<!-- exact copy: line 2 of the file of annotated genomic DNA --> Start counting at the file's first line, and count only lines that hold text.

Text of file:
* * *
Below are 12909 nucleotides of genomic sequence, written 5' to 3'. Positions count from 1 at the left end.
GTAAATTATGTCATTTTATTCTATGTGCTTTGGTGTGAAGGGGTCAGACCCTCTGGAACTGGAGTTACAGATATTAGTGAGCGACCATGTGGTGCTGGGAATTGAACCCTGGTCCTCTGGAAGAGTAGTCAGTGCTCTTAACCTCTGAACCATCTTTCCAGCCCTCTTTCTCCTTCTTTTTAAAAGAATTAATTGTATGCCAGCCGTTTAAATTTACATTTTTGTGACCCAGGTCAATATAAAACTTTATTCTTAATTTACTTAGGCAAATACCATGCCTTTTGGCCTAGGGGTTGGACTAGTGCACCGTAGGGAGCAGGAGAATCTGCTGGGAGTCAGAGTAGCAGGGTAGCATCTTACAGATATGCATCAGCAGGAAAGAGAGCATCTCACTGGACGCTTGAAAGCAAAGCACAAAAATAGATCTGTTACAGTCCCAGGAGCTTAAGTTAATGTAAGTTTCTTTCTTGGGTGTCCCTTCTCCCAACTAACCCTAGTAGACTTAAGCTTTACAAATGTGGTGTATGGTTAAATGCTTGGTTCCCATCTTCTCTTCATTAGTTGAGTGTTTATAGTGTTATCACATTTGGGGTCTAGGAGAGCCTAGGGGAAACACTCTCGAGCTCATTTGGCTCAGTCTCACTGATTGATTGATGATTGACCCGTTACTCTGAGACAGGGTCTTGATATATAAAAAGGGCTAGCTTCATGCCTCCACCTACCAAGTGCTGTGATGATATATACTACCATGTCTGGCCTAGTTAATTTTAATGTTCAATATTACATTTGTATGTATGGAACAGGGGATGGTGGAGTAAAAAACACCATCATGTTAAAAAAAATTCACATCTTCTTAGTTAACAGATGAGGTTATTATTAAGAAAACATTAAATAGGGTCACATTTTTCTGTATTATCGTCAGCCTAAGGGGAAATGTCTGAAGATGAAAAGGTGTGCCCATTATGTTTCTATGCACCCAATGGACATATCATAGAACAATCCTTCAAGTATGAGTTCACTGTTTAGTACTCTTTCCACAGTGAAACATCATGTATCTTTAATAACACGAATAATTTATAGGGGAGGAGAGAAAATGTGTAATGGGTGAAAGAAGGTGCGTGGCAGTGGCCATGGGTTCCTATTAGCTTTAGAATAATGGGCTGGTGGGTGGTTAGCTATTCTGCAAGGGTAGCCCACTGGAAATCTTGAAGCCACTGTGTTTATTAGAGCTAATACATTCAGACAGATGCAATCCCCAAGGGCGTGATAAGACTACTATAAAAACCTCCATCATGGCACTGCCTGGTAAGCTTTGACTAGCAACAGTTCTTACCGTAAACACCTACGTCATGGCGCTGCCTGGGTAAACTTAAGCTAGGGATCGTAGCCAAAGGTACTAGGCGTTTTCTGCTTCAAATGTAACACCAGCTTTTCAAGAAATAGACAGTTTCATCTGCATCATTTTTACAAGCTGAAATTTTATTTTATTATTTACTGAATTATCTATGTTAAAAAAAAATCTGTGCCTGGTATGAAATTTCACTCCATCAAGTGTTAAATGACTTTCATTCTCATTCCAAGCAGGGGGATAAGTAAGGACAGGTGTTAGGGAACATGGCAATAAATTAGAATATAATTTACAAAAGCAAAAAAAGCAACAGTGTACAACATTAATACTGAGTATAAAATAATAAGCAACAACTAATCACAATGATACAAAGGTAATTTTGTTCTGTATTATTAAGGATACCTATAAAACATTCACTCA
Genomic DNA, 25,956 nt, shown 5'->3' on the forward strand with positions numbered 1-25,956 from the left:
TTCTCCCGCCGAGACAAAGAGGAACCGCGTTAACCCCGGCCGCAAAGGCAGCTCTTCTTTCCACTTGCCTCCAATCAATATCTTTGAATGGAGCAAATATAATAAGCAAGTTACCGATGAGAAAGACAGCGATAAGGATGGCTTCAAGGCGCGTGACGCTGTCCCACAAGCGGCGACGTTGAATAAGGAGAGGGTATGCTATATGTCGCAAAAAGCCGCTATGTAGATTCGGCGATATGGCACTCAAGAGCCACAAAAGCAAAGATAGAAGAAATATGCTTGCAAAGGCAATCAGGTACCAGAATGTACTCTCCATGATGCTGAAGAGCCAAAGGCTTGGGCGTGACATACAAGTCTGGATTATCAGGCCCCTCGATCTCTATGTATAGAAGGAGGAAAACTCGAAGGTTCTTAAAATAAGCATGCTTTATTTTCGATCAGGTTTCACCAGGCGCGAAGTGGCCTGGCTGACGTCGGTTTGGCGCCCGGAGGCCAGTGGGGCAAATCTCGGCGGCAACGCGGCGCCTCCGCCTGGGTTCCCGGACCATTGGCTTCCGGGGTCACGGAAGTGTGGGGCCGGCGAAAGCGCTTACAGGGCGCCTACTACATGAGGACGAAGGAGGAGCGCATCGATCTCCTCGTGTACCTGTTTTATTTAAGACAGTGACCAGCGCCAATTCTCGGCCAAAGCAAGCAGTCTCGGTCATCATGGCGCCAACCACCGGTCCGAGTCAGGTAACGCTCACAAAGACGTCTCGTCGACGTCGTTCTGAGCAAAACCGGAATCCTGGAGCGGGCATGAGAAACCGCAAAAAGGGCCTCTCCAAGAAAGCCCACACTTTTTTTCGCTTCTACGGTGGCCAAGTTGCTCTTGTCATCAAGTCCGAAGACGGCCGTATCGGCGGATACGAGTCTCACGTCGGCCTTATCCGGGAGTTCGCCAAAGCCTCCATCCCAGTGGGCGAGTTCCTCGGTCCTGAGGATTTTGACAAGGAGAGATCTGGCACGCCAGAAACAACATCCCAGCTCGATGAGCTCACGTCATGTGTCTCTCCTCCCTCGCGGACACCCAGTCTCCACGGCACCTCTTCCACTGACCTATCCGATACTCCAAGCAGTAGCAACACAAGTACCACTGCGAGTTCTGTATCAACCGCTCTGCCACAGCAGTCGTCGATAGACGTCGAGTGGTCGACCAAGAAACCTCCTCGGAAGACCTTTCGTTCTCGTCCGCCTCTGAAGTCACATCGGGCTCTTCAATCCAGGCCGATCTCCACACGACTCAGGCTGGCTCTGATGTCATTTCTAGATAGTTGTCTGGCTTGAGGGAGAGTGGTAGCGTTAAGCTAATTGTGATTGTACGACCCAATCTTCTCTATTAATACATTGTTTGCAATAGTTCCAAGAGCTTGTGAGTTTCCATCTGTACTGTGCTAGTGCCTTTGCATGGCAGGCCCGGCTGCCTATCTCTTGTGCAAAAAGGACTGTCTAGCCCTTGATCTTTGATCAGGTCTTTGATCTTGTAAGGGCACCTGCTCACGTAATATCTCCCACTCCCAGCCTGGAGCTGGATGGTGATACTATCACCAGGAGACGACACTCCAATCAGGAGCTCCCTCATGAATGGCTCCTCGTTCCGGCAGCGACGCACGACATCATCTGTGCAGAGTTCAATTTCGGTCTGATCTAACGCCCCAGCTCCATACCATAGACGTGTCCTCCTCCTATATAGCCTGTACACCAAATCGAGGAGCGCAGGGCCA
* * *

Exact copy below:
GTAAATTATGTCATTTTATTCTATGTGCTTTGGTGTGAAGGGGTCAGACCCTCTGGAACTGGAGTTACAGATATTAGTGAGCGACCATGTGGTGCTGGGAATTGAACCCTGGTCCTCTGGAAGAGTAGTCAGTGCTCTTAACCTCTGAACCATCTTTCCAGCCCTCTTTCTCCTTCTTTTTAAAAGAATTAATTGTATGCCAGCCGTTTAAATTTACATTTTTGTGACCCAGGTCAATATAAAACTTTATTCTTAATTTACTTAGGCAAATACCATGCCTTTTGGCCTAGGGGTTGGACTAGTGCACCGTAGGGAGCAGGAGAATCTGCTGGGAGTCAGAGTAGCAGGGTAGCATCTTACAGATATGCATCAGCAGGAAAGAGAGCATCTCACTGGACGCTTGAAAGCAAAGCACAAAAATAGATCTGTTACAGTCCCAGGAGCTTAAGTTAATGTAAGTTTCTTTCTTGGGTGTCCCTTCTCCCAACTAACCCTAGTAGACTTAAGCTTTACAAATGTGGTGTATGGTTAAATGCTTGGTTCCCATCTTCTCTTCATTAGTTGAGTGTTTATAGTGTTATCACATTTGGGGTCTAGGAGAGCCTAGGGGAAACACTCTCGAGCTCATTTGGCTCAGTCTCACTGATTGATTGATGATTGACCCGTTACTCTGAGACAGGGTCTTGATATATAAAAAGGGCTAGCTTCATGCCTCCACCTACCAAGTGCTGTGATGATATATACTACCATGTCTGGCCTAGTTAATTTTAATGTTCAATATTACATTTGTATGTATGGAACAGGGGATGGTGGAGTAAAAAACACCATCATGTTAAAAAAAATTCACATCTTCTTAGTTAACAGATGAGGTTATTATTAAGAAAACATTAAATAGGGTCACATTTTTCTGTATTATCGTCAGCCTAAGGGGAAATGTCTGAAGATGAAAAGGTGTGCCCATTATGTTTCTATGCACCCAATGGACATATCATAGAACAATCCTTCAAGTATGAGTTCACTGTTTAGTACTCTTTCCACAGTGAAACATCATGTATCTTTAATAACACGAATAATTTATAGGGGAGGAGAGAAAATGTGTAATGGGTGAAAGAAGGTGCGTGGCAGTGGCCATGGGTTCCTATTAGCTTTAGAATAATGGGCTGGTGGGTGGTTAGCTATTCTGCAAGGGTAGCCCACTGGAAATCTTGAAGCCACTGTGTTTATTAGAGCTAATACATTCAGACAGATGCAATCCCCAAGGGCGTGATAAGACTACTATAAAAACCTCCATCATGGCACTGCCTGGTAAGCTTTGACTAGCAACAGTTCTTACCGTAAACACCTACGTCATGGCGCTGCCTGGGTAAACTTAAGCTAGGGATCGTAGCCAAAGGTACTAGGCGTTTTCTGCTTCAAATGTAACACCAGCTTTTCAAGAAATAGACAGTTTCATCTGCATCATTTTTACAAGCTGAAATTTTATTTTATTATTTACTGAATTATCTATGTTAAAAAAAAATCTGTGCCTGGTATGAAATTTCACTCCATCAAGTGTTAAATGACTTTCATTCTCATTCCAAGCAGGGGGATAAGTAAGGACAGGTGTTAGGGAACATGGCAATAAATTAGAATATAATTTACAAAAGCAAAAAAAGCAACAGTGTACAACATTAATACTGAGTATAAAATAATAAGCAACAACTAATCACAATGATACAAAGGTAATTTTGTTCTGTATTATTAAGGATACCTATAAAACATTCACTCA